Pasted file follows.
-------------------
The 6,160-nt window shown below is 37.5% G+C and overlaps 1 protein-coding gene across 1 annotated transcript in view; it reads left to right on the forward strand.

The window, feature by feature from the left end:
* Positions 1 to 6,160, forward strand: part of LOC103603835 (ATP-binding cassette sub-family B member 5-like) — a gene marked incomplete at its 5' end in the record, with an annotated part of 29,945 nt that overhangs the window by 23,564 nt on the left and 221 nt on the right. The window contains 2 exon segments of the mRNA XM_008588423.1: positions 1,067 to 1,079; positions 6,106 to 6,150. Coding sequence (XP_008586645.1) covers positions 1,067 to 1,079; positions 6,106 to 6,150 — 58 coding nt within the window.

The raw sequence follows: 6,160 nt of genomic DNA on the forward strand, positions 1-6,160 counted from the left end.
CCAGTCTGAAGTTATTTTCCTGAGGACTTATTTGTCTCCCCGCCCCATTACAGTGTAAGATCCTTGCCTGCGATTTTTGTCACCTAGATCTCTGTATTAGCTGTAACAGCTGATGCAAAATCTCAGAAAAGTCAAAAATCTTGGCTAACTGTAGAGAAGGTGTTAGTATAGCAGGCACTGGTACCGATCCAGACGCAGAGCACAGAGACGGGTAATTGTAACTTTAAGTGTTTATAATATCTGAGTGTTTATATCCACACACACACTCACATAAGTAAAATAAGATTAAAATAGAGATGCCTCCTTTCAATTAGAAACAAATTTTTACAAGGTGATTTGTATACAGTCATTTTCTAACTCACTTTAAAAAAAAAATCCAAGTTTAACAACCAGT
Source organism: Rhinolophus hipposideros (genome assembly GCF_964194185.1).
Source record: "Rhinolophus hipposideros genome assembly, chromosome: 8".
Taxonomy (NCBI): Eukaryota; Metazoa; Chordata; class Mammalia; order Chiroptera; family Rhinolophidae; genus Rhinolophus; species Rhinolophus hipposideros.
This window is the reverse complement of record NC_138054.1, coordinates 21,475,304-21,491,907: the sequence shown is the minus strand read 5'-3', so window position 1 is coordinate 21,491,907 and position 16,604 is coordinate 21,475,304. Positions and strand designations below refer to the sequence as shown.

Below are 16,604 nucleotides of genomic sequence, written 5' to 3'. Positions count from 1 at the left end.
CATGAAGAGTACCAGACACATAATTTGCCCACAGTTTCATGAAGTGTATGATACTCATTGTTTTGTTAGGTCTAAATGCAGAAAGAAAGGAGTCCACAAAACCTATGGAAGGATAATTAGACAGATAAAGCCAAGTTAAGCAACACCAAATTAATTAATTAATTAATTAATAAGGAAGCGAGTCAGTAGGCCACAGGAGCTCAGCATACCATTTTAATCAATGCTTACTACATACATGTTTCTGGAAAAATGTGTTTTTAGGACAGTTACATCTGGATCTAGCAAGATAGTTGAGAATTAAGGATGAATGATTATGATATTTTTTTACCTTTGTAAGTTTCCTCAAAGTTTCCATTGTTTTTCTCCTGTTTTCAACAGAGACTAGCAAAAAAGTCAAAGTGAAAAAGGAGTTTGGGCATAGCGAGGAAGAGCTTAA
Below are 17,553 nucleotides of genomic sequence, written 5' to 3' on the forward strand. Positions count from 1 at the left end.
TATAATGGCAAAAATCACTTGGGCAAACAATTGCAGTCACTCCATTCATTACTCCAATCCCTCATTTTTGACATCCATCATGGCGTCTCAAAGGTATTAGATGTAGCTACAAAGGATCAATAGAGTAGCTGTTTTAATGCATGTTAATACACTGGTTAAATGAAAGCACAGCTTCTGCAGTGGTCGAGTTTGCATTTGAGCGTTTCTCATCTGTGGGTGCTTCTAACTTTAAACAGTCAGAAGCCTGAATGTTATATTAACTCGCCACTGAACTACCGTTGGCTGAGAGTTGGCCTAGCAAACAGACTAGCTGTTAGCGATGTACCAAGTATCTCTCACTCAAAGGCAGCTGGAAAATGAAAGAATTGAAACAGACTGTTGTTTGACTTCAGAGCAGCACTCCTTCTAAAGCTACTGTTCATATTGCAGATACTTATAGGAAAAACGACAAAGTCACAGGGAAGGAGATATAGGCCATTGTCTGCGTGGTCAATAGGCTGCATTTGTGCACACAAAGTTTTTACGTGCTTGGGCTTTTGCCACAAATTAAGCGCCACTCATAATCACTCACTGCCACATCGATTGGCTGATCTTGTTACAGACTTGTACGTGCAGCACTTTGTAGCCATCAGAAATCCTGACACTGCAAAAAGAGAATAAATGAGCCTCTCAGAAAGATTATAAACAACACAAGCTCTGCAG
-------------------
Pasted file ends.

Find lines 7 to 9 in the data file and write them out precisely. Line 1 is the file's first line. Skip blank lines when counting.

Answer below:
Source record: "Rhinolophus hipposideros genome assembly, chromosome: 8".
Taxonomy (NCBI): Eukaryota; Metazoa; Chordata; class Mammalia; order Chiroptera; family Rhinolophidae; genus Rhinolophus; species Rhinolophus hipposideros.
This window is the reverse complement of record NC_138054.1, coordinates 21,475,304-21,491,907: the sequence shown is the minus strand read 5'-3', so window position 1 is coordinate 21,491,907 and position 16,604 is coordinate 21,475,304. Positions and strand designations below refer to the sequence as shown.